Make Introductions

Make sure you introduce the new PTA president to teachers, administrators, staff, and community partners. Talk to your principal to see if you could have a couple of minutes to do this at the beginning of a year-end staff meeting. Have your other officers and committee chairs do the same with their successors.

Don’t forget to introduce the new officers and board members to your membership as well. Be sure to share the abilities of the new team that led to their nominations. Doing so provides members with the knowledge that there will be a smooth transition and their PTA, their school, and their children will be in good hands next year.

Don’t Forget Online

Remember that existing officers will need to put in the information on next year’s officers into MemberHub. Don’t forget to hand over administrative access to the new officers and to pass on any passwords for social media accounts, online banking, and other online PTA accounts along with instructions to change them right away and a reminder to make sure that more than one person has the passwords available.

Make sure the signatories on your PTA checking account get updated as well. Remember that because of new federal legislation, banks are required to get the Social Security number of account owners.

Plan to Step Back

Whether you are moving on to another position on the PTA board, not taking another PTA leadership role, or going to another school, plan on stepping back from the PTA presidency. Give your successor the room to do their job, even if it is not the way you would do it. Make sure that they know that while you are not going to be backseat driving during their term, you are there as a resource for them and will answer any questions they have, serve as a sounding board for their ideas, and give them a shoulder to cry on if they need it.

Photo © 2003 by tableatny under Creative Commons license.

Building Your PTA Leadership Skills

Perhaps you’ve just been nominated or elected president of your PTA. Maybe you’re thinking about running for PTA president next year. Or maybe you’re headed into your second term and want to do things differently this year. However you’ve arrived at the position, being a PTA president will require you to develop your leadership skills.

Contrary to the popular phrase, leaders are not born, but made. Even so-called “born leaders” have honed their skills over the years. Even if this is your first leadership experience, you can still be a successful PTA leader. Here’s how to build your PTA leadership skills.

Get Trained

This seems like a pretty obvious starting place—you’re beginning a new job, so you ought to learn how to do it—but many PTA leaders don’t bother to take any training. Perhaps they’ve been a PTA member or officer for a while, have seen their PTA president work, and think it all looks pretty simple. Maybe they think that the job isn’t that important because it is “just a volunteer position.” But in reality, as a PTA president you are running a 501(c)(3) non-profit organization, and with that comes legal requirements and all the skills you would need to run a non-profit with a paid position.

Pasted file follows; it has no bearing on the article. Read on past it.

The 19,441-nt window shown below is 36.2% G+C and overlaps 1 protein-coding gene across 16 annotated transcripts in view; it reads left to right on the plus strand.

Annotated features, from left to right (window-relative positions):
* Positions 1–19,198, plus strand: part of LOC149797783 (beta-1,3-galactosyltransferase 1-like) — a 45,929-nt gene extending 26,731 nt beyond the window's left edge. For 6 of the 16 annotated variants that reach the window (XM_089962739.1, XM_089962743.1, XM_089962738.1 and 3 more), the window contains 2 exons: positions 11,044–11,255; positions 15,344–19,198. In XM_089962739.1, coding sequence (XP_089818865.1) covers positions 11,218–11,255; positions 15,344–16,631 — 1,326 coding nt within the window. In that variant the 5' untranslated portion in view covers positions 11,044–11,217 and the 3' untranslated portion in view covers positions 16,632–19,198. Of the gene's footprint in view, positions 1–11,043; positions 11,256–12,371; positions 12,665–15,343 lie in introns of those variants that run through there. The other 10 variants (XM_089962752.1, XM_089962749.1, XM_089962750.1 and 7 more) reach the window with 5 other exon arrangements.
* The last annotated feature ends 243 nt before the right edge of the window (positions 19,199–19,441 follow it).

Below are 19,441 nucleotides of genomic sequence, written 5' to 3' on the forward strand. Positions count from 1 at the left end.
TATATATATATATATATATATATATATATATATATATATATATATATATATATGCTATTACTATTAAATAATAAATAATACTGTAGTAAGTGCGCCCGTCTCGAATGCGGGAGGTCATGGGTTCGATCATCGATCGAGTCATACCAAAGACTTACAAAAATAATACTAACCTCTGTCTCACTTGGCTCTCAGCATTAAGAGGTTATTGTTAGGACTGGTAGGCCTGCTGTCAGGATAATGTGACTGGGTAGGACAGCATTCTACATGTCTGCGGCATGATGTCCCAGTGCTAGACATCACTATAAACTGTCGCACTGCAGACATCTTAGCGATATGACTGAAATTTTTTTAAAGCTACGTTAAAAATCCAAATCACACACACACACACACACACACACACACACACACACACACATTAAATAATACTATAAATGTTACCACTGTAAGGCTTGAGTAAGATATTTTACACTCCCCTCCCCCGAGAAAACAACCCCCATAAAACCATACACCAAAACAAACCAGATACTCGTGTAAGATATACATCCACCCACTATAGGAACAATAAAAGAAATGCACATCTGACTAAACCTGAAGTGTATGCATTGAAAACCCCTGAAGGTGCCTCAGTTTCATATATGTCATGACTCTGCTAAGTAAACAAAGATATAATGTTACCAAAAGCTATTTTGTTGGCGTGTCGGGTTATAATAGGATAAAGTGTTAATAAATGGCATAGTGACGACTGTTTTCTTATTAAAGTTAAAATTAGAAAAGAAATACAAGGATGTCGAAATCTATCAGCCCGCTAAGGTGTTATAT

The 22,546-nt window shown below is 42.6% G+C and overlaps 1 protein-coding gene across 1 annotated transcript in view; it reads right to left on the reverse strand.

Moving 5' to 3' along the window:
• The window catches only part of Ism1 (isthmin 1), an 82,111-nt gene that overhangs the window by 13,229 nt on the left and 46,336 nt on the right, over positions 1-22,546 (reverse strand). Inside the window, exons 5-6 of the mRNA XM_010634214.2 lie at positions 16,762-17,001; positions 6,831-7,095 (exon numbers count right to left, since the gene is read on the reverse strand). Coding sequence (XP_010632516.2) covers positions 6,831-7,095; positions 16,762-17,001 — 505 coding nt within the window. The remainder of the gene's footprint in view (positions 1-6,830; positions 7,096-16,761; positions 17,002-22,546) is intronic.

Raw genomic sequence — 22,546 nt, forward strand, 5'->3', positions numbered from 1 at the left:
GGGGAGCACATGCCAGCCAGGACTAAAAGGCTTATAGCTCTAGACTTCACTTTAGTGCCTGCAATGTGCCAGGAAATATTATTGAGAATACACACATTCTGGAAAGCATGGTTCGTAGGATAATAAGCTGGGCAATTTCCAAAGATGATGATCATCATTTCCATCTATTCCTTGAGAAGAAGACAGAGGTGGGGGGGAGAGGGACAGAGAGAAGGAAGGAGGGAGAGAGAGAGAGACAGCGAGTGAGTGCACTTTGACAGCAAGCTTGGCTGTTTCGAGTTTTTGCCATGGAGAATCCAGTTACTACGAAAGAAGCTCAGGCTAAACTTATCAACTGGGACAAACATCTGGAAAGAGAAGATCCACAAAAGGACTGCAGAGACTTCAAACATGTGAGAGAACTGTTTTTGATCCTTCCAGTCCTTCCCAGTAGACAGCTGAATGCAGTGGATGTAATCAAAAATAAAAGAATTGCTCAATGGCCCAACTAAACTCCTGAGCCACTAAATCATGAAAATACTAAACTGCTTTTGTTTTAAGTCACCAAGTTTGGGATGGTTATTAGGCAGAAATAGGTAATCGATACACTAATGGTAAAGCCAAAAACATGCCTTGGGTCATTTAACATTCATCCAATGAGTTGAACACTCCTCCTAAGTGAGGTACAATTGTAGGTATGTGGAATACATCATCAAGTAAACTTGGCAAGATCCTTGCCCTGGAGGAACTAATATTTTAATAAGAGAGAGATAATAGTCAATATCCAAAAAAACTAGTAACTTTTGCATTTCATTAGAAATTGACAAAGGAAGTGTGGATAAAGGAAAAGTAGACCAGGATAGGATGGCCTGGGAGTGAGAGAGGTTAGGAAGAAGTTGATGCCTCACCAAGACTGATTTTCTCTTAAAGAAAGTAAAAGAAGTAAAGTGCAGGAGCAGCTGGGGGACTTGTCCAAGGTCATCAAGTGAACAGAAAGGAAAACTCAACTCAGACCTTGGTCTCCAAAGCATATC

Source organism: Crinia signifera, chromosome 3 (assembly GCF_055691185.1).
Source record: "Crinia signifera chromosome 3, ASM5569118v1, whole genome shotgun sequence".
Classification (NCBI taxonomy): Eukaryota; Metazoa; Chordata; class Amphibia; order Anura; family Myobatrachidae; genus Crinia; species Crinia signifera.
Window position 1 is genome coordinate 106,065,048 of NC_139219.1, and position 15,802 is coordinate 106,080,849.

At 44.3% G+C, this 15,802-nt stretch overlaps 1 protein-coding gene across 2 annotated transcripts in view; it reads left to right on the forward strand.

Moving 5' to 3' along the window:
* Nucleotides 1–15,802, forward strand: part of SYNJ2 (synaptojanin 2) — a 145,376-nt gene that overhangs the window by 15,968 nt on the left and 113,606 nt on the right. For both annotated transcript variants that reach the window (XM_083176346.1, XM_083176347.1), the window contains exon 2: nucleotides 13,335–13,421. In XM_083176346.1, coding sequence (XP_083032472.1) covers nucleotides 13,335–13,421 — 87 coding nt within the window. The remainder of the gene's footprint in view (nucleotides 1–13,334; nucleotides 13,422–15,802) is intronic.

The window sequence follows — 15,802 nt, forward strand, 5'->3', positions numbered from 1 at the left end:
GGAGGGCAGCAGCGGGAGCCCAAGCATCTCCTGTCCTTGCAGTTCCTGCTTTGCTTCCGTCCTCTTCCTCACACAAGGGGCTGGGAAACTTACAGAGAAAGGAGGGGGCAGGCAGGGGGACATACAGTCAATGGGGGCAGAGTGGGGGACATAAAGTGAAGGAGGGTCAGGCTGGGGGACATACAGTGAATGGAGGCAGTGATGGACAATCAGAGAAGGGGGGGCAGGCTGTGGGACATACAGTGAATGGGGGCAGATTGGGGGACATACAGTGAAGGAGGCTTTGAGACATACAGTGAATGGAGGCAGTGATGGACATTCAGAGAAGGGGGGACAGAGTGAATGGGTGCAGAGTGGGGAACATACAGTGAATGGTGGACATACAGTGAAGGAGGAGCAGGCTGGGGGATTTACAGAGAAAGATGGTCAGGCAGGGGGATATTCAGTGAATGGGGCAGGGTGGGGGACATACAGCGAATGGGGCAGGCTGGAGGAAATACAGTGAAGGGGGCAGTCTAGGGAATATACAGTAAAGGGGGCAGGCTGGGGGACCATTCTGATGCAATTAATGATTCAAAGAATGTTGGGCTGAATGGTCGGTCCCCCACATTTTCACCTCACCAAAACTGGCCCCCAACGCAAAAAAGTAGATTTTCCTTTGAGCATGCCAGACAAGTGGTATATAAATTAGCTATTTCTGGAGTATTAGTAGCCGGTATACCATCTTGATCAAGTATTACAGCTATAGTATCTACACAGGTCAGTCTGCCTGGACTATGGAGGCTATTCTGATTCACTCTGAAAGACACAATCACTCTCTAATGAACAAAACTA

Illinois PTA provides several training courses. PTA 101 will give you the basics of what PTA is and how it works, and Money Matters 101 covers the major financial details of running a PTA. The PTA President’s Course, however, is primarily about leadership, so be sure to take it. Other leadership courses beyond the Illinois PTA ones are often available at the Illinois PTA Convention or at district or region events.

Don’t forget to look for other leadership training opportunities as well, whether they be through your job or through other volunteer organizations. The Boy Scouts’ Wood Badge course is one well-known example, and the leadership skills you learn elsewhere translate into your PTA role (and vice versa).

Figure Out How You Lead

There are a lot of different approaches to being a leader, and if you search on leadership styles, you’ll see them spelled out in lists of three to a dozen or more. Rather than trying to tailor yourself to a specific leadership style, it is far better to look at the qualities that make an effective leader, to effectively use those that you are good at, and to work to improve those that you are weaker in. You’ll find that as the team you lead changes over time, whether from changes in the people on the team to growing experience on how to work together, your leadership style will need to change to meet the current needs of your team.

Note that being a leader is different from being a manager. You can be a PTA president who is simply a manager, making sure that things get done on time, events get planned and executed, and taking care of the other PTA equivalents of “making the buses run on time.” But being a PTA leader means moving your PTA ahead to do things it isn’t already doing.

When looking at the qualities that good leaders possess, the ones listed here are a good start. You may identify other qualities based on examples of good leadership you have experienced as well. Good leaders are:

  • Appreciative:Remember that success is only achieved with the help of others, and that true appreciation for those you are leading and their hard work provides encouragement, develops confidence, and builds teamwork.